Page last updated at 15:21 GMT, Saturday, 5 April 2003 16:21 UK

UK rules out death penalty extradition

The execution room in Huntsville, Texas
The death penalty was abolished for murder in the UK in 1965

The UK would not send people to the US under new extradition measures if they might face the death penalty, David Blunkett has promised.

The home secretary gave the pledge on Saturday after signing a new extradition treaty with US Attorney General John Ashcroft last week.

British objections to the death penalty, which was abolished for murder in 1965, are seen as a possible bar to UK troops in Iraq handing over senior Baath Party officials to the US.

The UK has long refused to extradite criminal suspects to states which use torture and execution.

'Absolutely clear'

Mr Blunkett was asked on BBC Radio 4's Today programme what would happen if the US asked the UK to extradite a suspect who could face a death sentence.

He replied: "They wouldn't be sent. I am absolutely clear.

"Whatever some of the very far liberal wing believe of me, I don't believe in the death penalty. I don't believe we should have any truck with it.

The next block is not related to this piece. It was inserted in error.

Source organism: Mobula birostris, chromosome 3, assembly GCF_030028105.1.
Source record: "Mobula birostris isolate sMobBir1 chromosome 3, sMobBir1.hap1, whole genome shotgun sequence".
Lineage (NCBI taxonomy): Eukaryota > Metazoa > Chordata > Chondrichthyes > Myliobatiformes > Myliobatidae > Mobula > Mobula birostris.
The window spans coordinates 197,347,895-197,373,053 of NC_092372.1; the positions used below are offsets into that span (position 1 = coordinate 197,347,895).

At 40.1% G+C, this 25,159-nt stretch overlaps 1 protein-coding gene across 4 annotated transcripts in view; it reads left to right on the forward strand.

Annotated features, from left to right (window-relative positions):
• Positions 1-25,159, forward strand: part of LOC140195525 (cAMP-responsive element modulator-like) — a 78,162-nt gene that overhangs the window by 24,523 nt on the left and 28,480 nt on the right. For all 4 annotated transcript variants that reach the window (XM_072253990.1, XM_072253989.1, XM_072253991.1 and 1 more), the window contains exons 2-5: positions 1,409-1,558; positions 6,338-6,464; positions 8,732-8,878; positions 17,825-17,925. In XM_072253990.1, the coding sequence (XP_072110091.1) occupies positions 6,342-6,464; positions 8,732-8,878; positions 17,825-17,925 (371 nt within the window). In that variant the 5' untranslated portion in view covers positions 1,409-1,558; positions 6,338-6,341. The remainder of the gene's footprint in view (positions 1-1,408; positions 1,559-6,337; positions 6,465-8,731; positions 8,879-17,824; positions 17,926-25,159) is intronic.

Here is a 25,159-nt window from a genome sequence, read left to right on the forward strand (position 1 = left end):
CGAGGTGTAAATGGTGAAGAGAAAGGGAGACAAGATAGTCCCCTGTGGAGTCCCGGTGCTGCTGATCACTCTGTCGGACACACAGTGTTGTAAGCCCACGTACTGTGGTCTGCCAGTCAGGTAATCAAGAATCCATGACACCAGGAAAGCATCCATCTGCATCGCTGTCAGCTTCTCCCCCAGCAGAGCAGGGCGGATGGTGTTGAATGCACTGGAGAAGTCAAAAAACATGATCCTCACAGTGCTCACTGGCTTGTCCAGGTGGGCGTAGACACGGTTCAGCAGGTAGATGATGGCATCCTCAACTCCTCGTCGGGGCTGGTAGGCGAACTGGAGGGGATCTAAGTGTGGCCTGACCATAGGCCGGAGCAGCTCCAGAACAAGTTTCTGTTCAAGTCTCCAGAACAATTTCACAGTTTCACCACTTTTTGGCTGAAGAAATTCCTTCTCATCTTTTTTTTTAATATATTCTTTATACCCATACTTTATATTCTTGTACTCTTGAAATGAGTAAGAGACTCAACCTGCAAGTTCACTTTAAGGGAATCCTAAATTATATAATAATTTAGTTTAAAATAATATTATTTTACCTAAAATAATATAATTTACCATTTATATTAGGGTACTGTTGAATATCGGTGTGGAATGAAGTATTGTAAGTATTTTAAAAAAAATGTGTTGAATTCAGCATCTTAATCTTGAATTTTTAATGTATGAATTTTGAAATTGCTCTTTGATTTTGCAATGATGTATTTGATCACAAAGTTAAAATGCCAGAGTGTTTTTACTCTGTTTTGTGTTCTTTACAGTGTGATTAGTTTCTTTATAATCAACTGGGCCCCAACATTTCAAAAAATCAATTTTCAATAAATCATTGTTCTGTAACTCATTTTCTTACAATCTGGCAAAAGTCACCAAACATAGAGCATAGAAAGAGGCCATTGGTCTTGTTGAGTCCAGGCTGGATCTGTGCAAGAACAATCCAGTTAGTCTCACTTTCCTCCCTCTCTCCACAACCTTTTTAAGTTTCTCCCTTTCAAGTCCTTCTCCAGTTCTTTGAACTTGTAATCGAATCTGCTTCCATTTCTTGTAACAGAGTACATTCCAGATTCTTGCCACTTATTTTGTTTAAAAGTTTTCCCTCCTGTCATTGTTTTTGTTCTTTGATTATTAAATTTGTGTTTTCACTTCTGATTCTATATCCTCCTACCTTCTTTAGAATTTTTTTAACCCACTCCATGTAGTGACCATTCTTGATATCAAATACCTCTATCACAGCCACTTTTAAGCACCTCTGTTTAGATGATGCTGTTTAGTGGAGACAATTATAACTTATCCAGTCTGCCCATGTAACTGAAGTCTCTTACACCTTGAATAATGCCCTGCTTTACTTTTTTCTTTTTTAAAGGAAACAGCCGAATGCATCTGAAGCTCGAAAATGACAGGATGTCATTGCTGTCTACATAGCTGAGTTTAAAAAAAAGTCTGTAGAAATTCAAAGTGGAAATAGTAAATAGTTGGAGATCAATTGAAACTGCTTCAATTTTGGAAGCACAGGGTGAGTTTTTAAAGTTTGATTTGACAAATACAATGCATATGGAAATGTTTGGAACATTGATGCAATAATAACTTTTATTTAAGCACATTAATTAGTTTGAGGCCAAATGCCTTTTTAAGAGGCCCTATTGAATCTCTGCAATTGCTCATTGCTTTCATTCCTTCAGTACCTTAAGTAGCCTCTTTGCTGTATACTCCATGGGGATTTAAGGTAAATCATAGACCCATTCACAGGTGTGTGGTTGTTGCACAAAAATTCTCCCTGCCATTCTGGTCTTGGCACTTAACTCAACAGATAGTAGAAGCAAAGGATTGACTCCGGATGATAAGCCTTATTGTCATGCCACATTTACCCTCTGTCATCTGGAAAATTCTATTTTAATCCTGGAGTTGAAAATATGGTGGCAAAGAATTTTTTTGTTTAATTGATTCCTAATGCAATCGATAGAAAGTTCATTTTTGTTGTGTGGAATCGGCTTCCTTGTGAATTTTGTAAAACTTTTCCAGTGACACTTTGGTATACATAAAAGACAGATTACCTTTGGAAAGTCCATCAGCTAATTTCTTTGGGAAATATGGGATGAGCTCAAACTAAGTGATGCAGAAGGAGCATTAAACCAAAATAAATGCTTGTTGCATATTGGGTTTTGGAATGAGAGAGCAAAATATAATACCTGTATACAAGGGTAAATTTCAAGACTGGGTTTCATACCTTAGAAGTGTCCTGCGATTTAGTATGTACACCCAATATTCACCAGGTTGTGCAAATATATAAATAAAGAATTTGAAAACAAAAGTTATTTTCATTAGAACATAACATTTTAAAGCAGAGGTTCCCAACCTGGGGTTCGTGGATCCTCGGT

"We are very clear about this, and John Ashcroft, the Attorney General, understood that when he signed the new extradition treaty with me."

Mr Blunkett said there was no danger that American authorities could add extra charges which did carry the death penalty after extradition had happened.

"They give guarantees and we believe their guarantees."

The current UK Government has appealed for mercy in some cases of Britons on death row in some American states.

Tony Blair intervened to no avail before the execution of Tracy Housel last year.

And Foreign Secretary Jack Straw urged clemency before British-born Jackie Elliott suffered a lethal injection for rape and murder in February this year.

Evidence changes

The new extradition treaty agreed by Mr Blunkett and Mr Ashcroft replaces an agreement ratified in 1976.

It is designed to bring extradition to the US more in line with arrangements with other European countries.

Prima facie evidence will no longer have to be put before the courts in US-UK extradition cases.

But there will still have to be a detailed statement of the facts in the case, which concern a crime carrying at least a year's jail term in both states.

Mr Blunkett said: "This new treaty will mean much closer co-operation and cut out much of the paperwork which has led to unnecessary delays in the current system."

Such problems had allowed criminals to exploit loopholes in the system.

America is the UK's biggest single extradition partner. The Home Office says it takes on average a year to extradite somebody to the US.

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